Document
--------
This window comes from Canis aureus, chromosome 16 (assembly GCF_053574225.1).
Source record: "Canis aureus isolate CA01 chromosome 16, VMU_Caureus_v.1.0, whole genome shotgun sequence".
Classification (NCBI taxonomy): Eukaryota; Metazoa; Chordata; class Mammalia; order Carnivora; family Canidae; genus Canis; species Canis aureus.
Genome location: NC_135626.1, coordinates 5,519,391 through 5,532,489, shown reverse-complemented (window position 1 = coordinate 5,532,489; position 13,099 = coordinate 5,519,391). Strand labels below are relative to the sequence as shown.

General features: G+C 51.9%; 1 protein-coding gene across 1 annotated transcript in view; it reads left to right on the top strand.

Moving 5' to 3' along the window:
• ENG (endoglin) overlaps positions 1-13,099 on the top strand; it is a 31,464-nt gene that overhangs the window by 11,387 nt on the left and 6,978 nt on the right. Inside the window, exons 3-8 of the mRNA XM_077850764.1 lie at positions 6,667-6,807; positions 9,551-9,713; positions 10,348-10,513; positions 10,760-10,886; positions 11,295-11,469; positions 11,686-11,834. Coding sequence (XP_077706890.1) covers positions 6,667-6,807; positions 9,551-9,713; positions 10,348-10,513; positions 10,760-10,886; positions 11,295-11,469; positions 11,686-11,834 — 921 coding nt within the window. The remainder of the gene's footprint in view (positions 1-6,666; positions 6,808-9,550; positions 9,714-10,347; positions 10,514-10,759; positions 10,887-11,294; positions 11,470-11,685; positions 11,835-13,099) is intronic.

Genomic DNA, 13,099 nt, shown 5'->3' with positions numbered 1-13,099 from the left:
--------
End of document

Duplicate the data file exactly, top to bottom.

This window comes from Canis aureus, chromosome 16 (assembly GCF_053574225.1).
Source record: "Canis aureus isolate CA01 chromosome 16, VMU_Caureus_v.1.0, whole genome shotgun sequence".
Classification (NCBI taxonomy): Eukaryota; Metazoa; Chordata; class Mammalia; order Carnivora; family Canidae; genus Canis; species Canis aureus.
Genome location: NC_135626.1, coordinates 5,519,391 through 5,532,489, shown reverse-complemented (window position 1 = coordinate 5,532,489; position 13,099 = coordinate 5,519,391). Strand labels below are relative to the sequence as shown.

General features: G+C 51.9%; 1 protein-coding gene across 1 annotated transcript in view; it reads left to right on the top strand.

Moving 5' to 3' along the window:
• ENG (endoglin) overlaps positions 1-13,099 on the top strand; it is a 31,464-nt gene that overhangs the window by 11,387 nt on the left and 6,978 nt on the right. Inside the window, exons 3-8 of the mRNA XM_077850764.1 lie at positions 6,667-6,807; positions 9,551-9,713; positions 10,348-10,513; positions 10,760-10,886; positions 11,295-11,469; positions 11,686-11,834. Coding sequence (XP_077706890.1) covers positions 6,667-6,807; positions 9,551-9,713; positions 10,348-10,513; positions 10,760-10,886; positions 11,295-11,469; positions 11,686-11,834 — 921 coding nt within the window. The remainder of the gene's footprint in view (positions 1-6,666; positions 6,808-9,550; positions 9,714-10,347; positions 10,514-10,759; positions 10,887-11,294; positions 11,470-11,685; positions 11,835-13,099) is intronic.

Genomic DNA, 13,099 nt, shown 5'->3' with positions numbered 1-13,099 from the left: